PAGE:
King Saul is a good example of a person that did not hear and obey the instructions of God through the man of God in his life. Samuel had specific instructions given to him by God to give to Saul - 1 Samuel 15:1-3. Saul suffered the consequences of not hearing and doing what the man of God told him:
For rebellion is as the sin of witchcraft, and stubbornness is as iniquity and idolatry. Because thou hast rejected the word of the Lord, he hath also rejected thee from being king (1 Samuel 15:23).
As you have just read, when the man of God gives us instructions that come from the Lord and we are not obedient, it is akin to being rebellious and is a sin of witchcraft and stubbornness which is like iniquity and idolatry. Consequently Saul was rejected by God. Read the entire account of Saul's self-destruction in 1 Samuel 15:1-35.
The man of God in our lives today is our pastor who preaches and teaches Bible truth, the Gospel of Jesus Christ as the Apostle Paul explains so eloquently:
How then will they call on him in whom they have not believed? And how are they to believe in him of whom they have never heard? And how are they to hear without someone preaching? And how are they to preach unless they are sent? As it is written, “How beautiful are the feet of those who preach the good news!” But they have not all obeyed the gospel. For Isaiah says, “Lord, who has believed what he has heard from us?” So faith comes from hearing, and hearing through the word of Christ. (Romans 10:14-17 ESV).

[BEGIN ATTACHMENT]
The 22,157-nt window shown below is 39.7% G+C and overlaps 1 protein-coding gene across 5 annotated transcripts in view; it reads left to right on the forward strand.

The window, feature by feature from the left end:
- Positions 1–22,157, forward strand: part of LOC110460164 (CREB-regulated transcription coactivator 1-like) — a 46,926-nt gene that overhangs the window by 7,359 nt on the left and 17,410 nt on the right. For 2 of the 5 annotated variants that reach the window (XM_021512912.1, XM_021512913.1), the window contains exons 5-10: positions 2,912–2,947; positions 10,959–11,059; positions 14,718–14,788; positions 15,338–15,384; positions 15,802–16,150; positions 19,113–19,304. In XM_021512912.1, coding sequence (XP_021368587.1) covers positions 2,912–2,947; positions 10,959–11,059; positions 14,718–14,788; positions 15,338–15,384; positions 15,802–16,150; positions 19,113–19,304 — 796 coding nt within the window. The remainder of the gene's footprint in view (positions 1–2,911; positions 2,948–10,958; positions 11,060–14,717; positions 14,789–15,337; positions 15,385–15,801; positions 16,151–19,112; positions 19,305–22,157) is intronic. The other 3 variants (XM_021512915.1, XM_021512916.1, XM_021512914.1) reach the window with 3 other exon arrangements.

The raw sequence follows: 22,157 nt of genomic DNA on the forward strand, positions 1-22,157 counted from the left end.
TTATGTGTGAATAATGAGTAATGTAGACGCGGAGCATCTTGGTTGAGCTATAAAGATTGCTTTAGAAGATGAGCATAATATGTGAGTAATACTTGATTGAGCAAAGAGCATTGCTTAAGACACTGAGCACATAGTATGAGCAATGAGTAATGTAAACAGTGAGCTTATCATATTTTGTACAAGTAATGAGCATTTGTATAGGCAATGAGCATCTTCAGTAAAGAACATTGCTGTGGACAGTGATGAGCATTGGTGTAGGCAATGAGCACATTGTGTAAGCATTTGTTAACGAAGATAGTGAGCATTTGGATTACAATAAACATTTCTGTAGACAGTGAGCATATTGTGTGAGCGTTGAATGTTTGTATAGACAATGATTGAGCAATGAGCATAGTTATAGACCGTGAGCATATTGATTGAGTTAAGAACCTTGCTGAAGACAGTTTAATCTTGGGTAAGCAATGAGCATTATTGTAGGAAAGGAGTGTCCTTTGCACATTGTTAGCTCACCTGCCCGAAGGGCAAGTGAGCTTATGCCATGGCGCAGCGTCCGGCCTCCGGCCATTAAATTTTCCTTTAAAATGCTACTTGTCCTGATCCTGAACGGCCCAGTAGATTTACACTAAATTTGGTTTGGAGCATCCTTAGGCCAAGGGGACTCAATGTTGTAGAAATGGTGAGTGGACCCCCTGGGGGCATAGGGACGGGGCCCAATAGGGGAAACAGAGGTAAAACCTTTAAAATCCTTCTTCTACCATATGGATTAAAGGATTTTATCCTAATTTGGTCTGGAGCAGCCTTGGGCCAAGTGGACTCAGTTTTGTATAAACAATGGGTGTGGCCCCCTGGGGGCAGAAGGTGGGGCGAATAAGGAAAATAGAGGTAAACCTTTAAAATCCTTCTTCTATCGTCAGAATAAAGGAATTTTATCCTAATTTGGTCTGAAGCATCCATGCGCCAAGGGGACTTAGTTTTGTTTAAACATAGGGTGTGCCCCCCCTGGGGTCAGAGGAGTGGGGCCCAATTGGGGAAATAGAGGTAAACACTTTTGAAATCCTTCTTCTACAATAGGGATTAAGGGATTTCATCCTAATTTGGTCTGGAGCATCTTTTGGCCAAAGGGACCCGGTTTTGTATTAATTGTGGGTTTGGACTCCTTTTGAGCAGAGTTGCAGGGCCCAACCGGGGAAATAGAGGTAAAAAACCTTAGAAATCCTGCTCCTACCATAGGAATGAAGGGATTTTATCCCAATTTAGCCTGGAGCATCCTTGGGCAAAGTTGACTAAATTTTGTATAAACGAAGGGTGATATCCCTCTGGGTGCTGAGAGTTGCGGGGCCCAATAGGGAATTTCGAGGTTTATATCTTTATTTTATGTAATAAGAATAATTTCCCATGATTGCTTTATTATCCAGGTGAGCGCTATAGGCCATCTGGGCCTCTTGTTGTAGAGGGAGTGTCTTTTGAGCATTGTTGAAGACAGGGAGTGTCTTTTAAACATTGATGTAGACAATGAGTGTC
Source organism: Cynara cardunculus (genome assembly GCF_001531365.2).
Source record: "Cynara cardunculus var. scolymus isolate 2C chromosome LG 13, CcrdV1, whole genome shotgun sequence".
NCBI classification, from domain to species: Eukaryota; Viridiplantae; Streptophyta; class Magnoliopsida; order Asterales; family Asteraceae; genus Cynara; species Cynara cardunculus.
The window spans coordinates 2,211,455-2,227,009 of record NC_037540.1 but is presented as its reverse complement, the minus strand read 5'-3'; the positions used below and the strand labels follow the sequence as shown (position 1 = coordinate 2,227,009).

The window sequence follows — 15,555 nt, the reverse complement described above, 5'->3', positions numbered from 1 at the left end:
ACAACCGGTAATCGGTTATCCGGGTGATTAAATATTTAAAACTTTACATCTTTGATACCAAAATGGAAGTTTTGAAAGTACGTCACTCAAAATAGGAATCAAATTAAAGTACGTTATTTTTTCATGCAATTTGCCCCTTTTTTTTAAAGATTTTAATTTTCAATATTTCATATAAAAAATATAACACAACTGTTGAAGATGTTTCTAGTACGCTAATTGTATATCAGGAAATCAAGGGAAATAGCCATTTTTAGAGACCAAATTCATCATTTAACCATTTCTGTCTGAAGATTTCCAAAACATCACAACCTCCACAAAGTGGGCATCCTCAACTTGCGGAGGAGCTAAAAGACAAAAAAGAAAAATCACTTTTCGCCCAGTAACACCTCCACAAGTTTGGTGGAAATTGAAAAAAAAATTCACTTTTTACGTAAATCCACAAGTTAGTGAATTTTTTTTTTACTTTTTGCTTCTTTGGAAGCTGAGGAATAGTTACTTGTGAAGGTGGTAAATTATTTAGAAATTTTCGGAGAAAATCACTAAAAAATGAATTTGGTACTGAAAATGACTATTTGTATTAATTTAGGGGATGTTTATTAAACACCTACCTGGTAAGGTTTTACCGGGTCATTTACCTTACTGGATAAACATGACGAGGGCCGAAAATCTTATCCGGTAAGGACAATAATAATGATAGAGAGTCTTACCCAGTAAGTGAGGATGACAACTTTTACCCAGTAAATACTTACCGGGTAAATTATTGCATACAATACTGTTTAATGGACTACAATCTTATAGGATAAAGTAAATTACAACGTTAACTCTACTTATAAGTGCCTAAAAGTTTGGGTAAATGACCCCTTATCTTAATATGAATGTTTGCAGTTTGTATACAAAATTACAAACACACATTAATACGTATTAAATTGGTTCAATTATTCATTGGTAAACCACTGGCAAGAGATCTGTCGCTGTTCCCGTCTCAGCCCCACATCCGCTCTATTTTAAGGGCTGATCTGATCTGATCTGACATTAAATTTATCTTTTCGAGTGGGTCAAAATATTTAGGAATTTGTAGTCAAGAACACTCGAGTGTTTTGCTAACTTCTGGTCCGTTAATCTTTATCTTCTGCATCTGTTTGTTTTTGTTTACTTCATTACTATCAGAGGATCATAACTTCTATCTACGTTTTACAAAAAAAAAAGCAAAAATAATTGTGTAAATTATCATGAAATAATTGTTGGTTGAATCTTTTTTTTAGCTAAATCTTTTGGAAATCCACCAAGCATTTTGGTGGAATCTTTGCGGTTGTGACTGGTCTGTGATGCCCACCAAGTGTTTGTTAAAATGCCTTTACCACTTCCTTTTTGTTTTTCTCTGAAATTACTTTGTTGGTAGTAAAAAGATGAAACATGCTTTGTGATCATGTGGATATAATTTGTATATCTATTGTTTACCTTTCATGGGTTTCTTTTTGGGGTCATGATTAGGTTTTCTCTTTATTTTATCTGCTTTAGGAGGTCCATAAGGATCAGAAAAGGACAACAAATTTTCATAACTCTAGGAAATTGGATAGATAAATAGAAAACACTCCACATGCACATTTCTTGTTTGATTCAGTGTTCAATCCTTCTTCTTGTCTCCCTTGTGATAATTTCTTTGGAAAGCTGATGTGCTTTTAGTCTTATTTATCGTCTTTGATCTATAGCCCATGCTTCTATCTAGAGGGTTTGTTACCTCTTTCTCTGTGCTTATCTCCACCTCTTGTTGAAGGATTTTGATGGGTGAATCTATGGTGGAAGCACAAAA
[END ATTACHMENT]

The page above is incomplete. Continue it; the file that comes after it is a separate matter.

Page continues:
If we don't obey the gospel, we will be rejected when the Lord returns as well:
And to you who are troubled rest with us, when the Lord Jesus shall be revealed from heaven with his mighty angels, In flaming fire taking vengeance on them that know not God, and that obey not the gospel of our Lord Jesus Christ (2 Thessalonians 1:7-8).
Prayer is a priceless way to get wisdom directly from the Lord, especially when we pray in the name of Jesus Christ. When we pray, we need to listen as well as talk. When we actually listen, we will be able to hear the wisdom, the guidance, the direction, the "how to" that He is giving us.
In Acts 10, there are two examples of this happening. First, God tells Cornelius that his prayers have come up for a memorial (Acts 10:1-4). Cornelius gets precise direction and he is obedient (Acts 10:5-8). Then about the same time that Cornelius's men arrive in Joppa, the Apostle Peter is praying and God gives him a vision with specific instructions as well (Acts 10:9-20). Peter obeys God's direction (Acts 10:21-23) and goes to Caesarea with Cornelius' men.
They in turn explain the direction that God had given them (Acts 10:24-34). Wisdom comes together from here. Peter had the wisdom to preach the gospel of Jesus Christ to the Gentiles based on the direction God gave him when he was praying in Joppa. There is absolutely nothing wiser than preaching this precious and loving Gospel (Acts 10: 25-43) - the "how to" to be saved. Cornelius and his household had the wisdom to believe the preaching. All of Cornelius' household were filled with the Holy Ghost with the evidence of speaking in tongues (just like the Jews that were present in Cornelius' house had experienced - Acts 10:45-46) and then were baptized in the name of Jesus Christ (Acts 10:47-48).
When we embrace, respond and be obedient to God and He answers our prayers, i.e. we see it unfold in front of our own eyes, it comes full circle, and we receive the wisdom to always pray. This is Bible wisdom:
Pray without ceasing (1 Thessalonians 5:17).